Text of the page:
…always the victor over those who try to make it stand still. Writing in the Wall Street Journal, Michael Barone diagnoses the downfall of General Motors as the demise, not of a company, but of a system that included not only the Big Three automakers and the United Auto Workers, but a vision of how the postwar economy should develop:
The success of the Big Three and the UAW seemed a fit symbol of America’s postwar economic dynamism. In fact, this was an economy characterized not by dynamism but by stasis, to use Virginia Postrel’s term in “The Future and Its Enemies.” New Deal legislation had been designed not for economic growth but for protection from the downward spiral of deflation. Those laws, not least by encouraging unions, strove to prop up wages and prices and to provide security to workers and existing firms. Keynesian economics was employed to flatten out the business cycle as much as possible and to reduce unemployment.
By the mid-1960s, it was generally agreed that this system worked and would continue indefinitely. The Big Three could always make money by rolling out the big cars families needed to go up north each summer. As John Kenneth Galbraith then argued, auto makers could induce consumers to buy as many cars as they wanted to sell by clever advertising. UAW workers could always look forward to ever-increasing wages and benefits. The big demand in the 1970 contract negotiations was retirement for auto workers in their early 50s. The confrontational labor-management politics of the 1940s and 1950s was replaced by consensus, as Henry Ford II joined Reuther in endorsing LBJ in 1964.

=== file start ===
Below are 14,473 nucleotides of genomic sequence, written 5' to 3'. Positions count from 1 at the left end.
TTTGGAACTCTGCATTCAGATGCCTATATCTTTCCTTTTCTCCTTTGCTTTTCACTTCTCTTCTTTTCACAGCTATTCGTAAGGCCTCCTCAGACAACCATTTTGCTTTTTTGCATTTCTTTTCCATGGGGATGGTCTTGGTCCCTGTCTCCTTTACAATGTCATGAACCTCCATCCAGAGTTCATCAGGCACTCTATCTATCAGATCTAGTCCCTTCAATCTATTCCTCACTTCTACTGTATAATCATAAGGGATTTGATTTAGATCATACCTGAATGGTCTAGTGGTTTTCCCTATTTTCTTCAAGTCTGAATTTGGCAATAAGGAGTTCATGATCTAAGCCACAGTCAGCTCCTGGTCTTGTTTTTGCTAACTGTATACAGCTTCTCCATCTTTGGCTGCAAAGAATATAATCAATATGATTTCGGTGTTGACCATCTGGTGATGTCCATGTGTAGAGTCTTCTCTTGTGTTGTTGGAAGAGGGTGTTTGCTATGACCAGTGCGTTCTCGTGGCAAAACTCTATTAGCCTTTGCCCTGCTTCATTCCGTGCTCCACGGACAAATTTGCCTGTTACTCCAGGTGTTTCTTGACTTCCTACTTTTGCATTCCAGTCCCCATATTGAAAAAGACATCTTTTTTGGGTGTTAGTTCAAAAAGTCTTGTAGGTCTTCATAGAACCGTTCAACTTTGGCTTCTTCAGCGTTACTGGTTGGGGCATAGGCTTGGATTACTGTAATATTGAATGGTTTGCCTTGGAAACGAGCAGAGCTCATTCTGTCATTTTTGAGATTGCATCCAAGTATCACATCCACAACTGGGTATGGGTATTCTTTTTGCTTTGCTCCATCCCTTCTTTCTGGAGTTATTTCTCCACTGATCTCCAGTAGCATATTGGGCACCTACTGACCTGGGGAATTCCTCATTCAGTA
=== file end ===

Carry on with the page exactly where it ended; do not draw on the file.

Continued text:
But history had other ideas. Thankfully, the spur of international competition and the inherent dynamism of the American economy have resulted in a “vastly faster growing economy and many more opportunities than provided by the European welfare states.”